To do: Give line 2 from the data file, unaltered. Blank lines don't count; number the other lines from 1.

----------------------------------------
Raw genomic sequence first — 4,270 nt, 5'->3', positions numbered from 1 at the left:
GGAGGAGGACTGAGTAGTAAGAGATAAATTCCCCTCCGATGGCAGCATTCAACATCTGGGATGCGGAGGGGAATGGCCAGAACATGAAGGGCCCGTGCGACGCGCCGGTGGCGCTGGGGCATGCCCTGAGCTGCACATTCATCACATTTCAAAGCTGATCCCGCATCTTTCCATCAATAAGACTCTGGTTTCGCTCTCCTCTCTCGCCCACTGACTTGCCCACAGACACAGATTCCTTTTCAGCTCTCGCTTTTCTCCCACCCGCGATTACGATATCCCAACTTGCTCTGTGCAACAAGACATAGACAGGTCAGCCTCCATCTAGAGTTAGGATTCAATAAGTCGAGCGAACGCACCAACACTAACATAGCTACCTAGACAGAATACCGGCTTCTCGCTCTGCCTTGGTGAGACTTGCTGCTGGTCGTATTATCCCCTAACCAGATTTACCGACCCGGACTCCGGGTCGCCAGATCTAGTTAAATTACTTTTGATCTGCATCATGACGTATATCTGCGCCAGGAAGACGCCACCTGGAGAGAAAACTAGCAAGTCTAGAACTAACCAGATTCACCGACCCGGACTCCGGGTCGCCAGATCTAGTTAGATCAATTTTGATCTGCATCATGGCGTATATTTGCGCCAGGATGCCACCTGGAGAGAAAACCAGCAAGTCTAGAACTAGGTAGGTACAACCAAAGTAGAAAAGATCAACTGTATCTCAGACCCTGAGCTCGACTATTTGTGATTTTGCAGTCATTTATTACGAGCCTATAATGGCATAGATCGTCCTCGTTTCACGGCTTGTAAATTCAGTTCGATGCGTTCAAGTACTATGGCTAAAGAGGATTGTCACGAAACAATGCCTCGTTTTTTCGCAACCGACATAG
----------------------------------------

GGAGGAGGACTGAGTAGTAAGAGATAAATTCCCCTCCGATGGCAGCATTCAACATCTGGGATGCGGAGGGGAATGGCCAGAACATGAAGGGCCCGTGCGACGCGCCGGTGGCGCTGGGGCATGCCCTGAGCTGCACATTCATCACATTTCAAAGCTGATCCCGCATCTTTCCATCAATAAGACTCTGGTTTCGCTCTCCTCTCTCGCCCACTGACTTGCCCACAGACACAGATTCCTTTTCAGCTCTCGCTTTTCTCCCACCCGCGATTACGATATCCCAACTTGCTCTGTGCAACAAGACATAGACAGGTCAGCCTCCATCTAGAGTTAGGATTCAATAAGTCGAGCGAACGCACCAACACTAACATAGCTACCTAGACAGAATACCGGCTTCTCGCTCTGCCTTGGTGAGACTTGCTGCTGGTCGTATTATCCCCTAACCAGATTTACCGACCCGGACTCCGGGTCGCCAGATCTAGTTAAATTACTTTTGATCTGCATCATGACGTATATCTGCGCCAGGAAGACGCCACCTGGAGAGAAAACTAGCAAGTCTAGAACTAACCAGATTCACCGACCCGGACTCCGGGTCGCCAGATCTAGTTAGATCAATTTTGATCTGCATCATGGCGTATATTTGCGCCAGGATGCCACCTGGAGAGAAAACCAGCAAGTCTAGAACTAGGTAGGTACAACCAAAGTAGAAAAGATCAACTGTATCTCAGACCCTGAGCTCGACTATTTGTGATTTTGCAGTCATTTATTACGAGCCTATAATGGCATAGATCGTCCTCGTTTCACGGCTTGTAAATTCAGTTCGATGCGTTCAAGTACTATGGCTAAAGAGGATTGTCACGAAACAATGCCTCGTTTTTTCGCAACCGACATAG